• http://rosarynovice.stblogs.com/ Augustine

            So you find gratuitous violence and murder entertaining as long as skin is not show, except if it’s been torn off a person’s body? If so, do you realize how desensitized to the culture of death you then are? Is that the witness you want to give in a dying nation? Food for thought or just ignore my advice, which is as worthy as how much you paid for it anyway.

          • Guest

            Oh, shove off Augie.

          • Patrick Button

            I tried to delete this comment but it somehow was retained as a guest post. Anyway, I apologize for my lack of charity.

  • Michael

    Kat, I’m usually on the exact same wavelength as you; as far as the glorification of rape goes, you’re spot on here. But this should come as exactly zero surprise – after all, the show is premised entirely on prurience. Every. Single. Episode has been “sex! Violence! Sex! Violence! Blood! Sex!” That the TV version has combined the two to skyrocket ratings should come as no surprise.

    Lots of folks praise the books and TV show for breaking readers’ and viewers’ conceptions of storytelling and acceptance of certain themes. But come on, people – GRRM is no literary marvel for chucking out propriety and zoning in on the things that make the heart pound. It’s not particularly creative to write a story in which everyone does the dance with everyone else and then dies a gruesome death.

    Like I said – love the blog, will always be a reader, and almost always find myself wishing I could send you a case of booze in gratitude. But I gotta go with Augustine on this one. The show is just a bad idea all around.

  • http://outsidetheautisticasylum.blogspot.com/ Theodore Seeber

    It is HBO, after all, that’s how they made their name. Soft porn delivered to your living room has been the concept ever since a nearly forgotten NBC sitcom devoted a whole episode to the danger of having cable TV in your house (Silver Spoons).

  • Neil Leslie

    I lost interest in “Game of Thrones” when I heard George R. R. Martin himself describe the basic concept as “the Sopranos [the show about mobsters] in Middle Earth.” I absolutely love the works of Tolkien, and I would hate to see a universe like that sullied by the gross and appalling violence and vulgarity that one finds in “The Sopranos.” Full disclosure: I’ve never actually seen a full episode of “The Sopranos,” but only clips on YouTube. Those were enough to convince me I wanted nothing to do with that show either.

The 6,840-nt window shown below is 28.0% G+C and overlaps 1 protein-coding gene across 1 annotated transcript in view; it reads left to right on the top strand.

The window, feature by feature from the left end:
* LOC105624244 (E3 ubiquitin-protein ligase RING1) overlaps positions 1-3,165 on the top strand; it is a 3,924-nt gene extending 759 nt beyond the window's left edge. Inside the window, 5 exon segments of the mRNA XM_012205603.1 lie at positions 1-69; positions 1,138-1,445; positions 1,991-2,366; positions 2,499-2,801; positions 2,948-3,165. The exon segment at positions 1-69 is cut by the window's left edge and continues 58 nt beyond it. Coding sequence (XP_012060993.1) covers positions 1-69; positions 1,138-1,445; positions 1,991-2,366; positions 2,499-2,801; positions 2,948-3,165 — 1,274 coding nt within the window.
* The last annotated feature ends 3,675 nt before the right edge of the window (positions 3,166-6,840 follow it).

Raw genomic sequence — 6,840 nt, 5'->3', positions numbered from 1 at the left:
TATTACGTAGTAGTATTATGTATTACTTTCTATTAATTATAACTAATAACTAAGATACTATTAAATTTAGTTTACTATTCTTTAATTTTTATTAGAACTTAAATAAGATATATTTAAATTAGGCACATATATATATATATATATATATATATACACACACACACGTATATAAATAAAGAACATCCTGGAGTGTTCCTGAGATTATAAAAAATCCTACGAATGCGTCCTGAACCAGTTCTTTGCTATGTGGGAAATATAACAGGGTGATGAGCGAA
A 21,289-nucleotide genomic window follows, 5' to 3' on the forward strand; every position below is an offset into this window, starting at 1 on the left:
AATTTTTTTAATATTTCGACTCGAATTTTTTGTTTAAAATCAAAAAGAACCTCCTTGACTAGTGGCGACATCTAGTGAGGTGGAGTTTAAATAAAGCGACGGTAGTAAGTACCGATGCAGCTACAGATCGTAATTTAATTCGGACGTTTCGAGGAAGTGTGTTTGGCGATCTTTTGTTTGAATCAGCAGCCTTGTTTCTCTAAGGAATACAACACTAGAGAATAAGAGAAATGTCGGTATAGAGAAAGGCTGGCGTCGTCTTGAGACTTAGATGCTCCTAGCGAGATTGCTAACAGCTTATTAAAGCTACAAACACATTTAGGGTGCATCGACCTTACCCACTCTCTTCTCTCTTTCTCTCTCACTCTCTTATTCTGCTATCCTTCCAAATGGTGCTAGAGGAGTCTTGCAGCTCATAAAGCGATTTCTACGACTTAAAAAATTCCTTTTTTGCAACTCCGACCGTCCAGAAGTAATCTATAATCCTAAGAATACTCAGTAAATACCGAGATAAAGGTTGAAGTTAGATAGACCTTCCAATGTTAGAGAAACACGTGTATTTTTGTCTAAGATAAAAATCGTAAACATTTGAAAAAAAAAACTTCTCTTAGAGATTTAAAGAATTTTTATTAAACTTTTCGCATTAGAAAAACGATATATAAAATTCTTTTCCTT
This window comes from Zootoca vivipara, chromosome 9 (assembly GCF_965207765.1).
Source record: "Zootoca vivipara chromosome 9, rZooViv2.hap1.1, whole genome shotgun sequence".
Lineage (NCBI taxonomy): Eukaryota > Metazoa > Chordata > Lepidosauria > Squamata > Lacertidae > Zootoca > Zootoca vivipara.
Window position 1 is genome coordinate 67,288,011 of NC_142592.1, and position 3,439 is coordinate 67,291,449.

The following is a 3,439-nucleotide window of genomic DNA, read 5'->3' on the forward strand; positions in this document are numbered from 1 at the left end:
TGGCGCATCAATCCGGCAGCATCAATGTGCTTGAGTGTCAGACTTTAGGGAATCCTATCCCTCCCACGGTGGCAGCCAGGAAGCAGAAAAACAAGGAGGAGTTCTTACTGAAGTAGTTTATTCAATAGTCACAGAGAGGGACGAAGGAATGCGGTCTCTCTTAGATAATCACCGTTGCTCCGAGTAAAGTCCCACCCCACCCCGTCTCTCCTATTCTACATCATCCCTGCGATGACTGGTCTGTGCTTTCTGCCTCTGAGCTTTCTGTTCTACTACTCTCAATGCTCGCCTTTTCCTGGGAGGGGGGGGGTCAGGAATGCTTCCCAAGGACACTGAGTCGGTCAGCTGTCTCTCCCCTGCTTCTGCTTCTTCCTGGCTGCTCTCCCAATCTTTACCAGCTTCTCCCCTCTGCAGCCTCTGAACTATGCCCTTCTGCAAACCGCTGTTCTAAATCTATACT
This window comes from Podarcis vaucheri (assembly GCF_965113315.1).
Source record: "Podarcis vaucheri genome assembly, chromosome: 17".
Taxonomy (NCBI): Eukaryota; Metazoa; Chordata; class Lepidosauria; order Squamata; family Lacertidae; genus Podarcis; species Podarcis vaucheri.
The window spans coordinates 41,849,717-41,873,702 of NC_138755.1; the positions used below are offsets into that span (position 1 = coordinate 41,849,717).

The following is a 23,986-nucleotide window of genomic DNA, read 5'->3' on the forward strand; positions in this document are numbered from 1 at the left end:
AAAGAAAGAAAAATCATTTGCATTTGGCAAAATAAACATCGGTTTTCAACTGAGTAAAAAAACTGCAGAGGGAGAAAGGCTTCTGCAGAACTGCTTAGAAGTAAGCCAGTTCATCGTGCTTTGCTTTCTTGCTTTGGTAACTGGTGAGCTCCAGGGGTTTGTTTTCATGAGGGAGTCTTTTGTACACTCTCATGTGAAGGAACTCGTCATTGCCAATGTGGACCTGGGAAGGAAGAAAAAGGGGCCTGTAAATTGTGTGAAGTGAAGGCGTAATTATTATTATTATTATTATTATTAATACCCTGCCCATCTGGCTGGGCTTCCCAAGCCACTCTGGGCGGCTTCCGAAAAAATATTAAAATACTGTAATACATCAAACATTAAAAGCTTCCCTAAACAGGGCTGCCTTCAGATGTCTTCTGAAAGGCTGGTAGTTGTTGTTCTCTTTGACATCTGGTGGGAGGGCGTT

• Christine Hebert

    I read 2 or 3 of the Games of Thrones books. Quite frankly I found the author incapable of bring anything to a conclusion and he killed off all the characters who had any virtue at all. I do not have cable TV so I don’t watch the show, but my stepson (who read all the books) watched the first season. He stopped watching because it was so poorly done.

  • kirthigdon

    I’m always a season behind on GoT since I don’t have HBO and get it from Netflix. I have read all the books. My daughter, who is following the current season, said that she did not consider the controversial scene to be rape and apparently there were some other viewers who thought the same. I guess I’ll have to wait until I actually watch it in another year or so. Certainly the definition of rape gets broader by the day with many feminists claiming that any heterosex is rape because patriarchy.
    A couple of questions. Is any depiction of rape in popular fiction to be removed because to leave it in would constitute treating rape as entertainment? Does any depiction of homicide or torture equate to treating those as entertainment? It seems to me there have been far more graphic depictions of homicide or torture in GoT than there have been of rape.
    Kirt Higdon

  • One More Guy

    Wow, glad I never saw the show. I personally stopped reading the books after the red wedding incident. I finally admitted that Martin was just a pervert and a hack who got satisfaction from killing people. And, that he was incapable of telling a story. Almost forgot to mention the good is stupid mantra.

    • Valerie Finnigan

      I had the privilege of meeting Martin. That “good is stupid mantra”? He does not believe that in real life. Not in the least.

      • Élas

        That’s lovely. Pity he decided to make the overriding theme of his work something he doesn’t actually believe.

        One is reminded of “some of my best friends are (X)”, to ward off accusations of being bigoted against X.

        • Valerie Finnigan

          I’m not a fan of his work, though I very much like him as a person. Still, the overriding theme of his work is not that being good is stupid, but that those who crave power tend to be terrible people- and not too bright themselves, as the iron throne’s no safe place to sit.

          • Elas